Two very tall men arrive on the door step – in uniform – but without ID. They expect to gain immediate access to my house, forgetting or not knowing that my house was broken into yesterday. Two very tall men without ID are surprised when I don’t grant them immediate access to my house because it was broken into yesterday.
They phone a guy who could be anybody, who is also surprised and dismisses my concerns. Even though he pretends to agree with me when I point out that someone who claims to have worked for the firm for 3 months has no ID, is at best inefficient but at worst when calling on people who are vulnerable or discombobulated as I am, is poor customer service.
Because I am not alone in the house and I do need the smashed-in entry fixing, I let them in. I check out the firm online – I want to give them some feedback on customer care. “Do give them ID. Don’t encourage them to walk into a hall way uninvited and then tower over the house holder.” It’s not hard.
Their website claims all sorts of reliability in workmanship etc. There are lots of pictures of strapping (mostly white) lads fixing things and (mostly white, mostly blond) women with caring expressions doing the admin or acting as property guardians. So I go on Companies House and discover that none of their directors is a woman. The concerns that I have are almost certainly not being discussed in the board room (my bias, based on my experience today). They are not part of the business model. And yet I feel sure that many women like me are dealing with tradesmen that an insurance company said would come. I write to them to tell them so with little expectation that I will get a response. Let’s see.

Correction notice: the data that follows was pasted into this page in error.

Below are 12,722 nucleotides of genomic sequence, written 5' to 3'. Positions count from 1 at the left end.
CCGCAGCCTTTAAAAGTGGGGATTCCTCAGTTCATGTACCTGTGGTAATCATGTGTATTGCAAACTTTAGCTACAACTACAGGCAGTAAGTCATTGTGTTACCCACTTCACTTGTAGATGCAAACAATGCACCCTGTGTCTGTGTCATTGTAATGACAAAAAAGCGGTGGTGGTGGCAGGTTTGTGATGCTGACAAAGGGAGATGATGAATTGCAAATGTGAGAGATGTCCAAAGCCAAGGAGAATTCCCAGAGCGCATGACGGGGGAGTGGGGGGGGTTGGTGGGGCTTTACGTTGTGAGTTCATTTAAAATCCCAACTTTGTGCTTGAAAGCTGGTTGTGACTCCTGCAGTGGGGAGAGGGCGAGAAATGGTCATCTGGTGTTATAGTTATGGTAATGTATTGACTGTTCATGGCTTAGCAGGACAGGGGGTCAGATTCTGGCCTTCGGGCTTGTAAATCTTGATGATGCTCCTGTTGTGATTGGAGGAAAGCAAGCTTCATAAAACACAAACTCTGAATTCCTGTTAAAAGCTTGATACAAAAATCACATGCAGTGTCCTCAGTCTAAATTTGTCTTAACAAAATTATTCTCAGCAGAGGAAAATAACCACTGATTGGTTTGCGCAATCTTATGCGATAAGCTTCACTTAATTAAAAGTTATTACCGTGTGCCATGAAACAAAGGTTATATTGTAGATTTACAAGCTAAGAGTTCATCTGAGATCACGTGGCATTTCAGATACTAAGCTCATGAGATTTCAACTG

I dislike myself right now for being suspicious of these young men. Who have come to do a job. Who have come to help. And I am up here in hiding. Away from the scene of the crime because I can be. Because their physical size and their unthinking entitlement has made me feel again the 5’4 that I am – not the 50Ft woman I mostly think of myself as.
I am frightened of them.
This won’t last. But I shouldn’t have to be frightened in my own home. It’s not their fault I was burgled. It’s not their fault I’m in shock. But the company they work for could remember that a large part of their clientele are in this space. And they could do well to consider this in future. It doesn’t matter how good the work”man”ship is this time. If I ever need this kind of work again, I’ll be looking elsewhere, until I see that they’ve taken my experience seriously.
I do not enjoy victim culture – but today whilst I’m in shock I am a bit vulnerable. And I didn’t realise that I was still upset, until that encounter on my doorstep.
And now – because social conditioning – I’m going to offer them a cup of tea.
In a Women’s Equality Party mug obvs…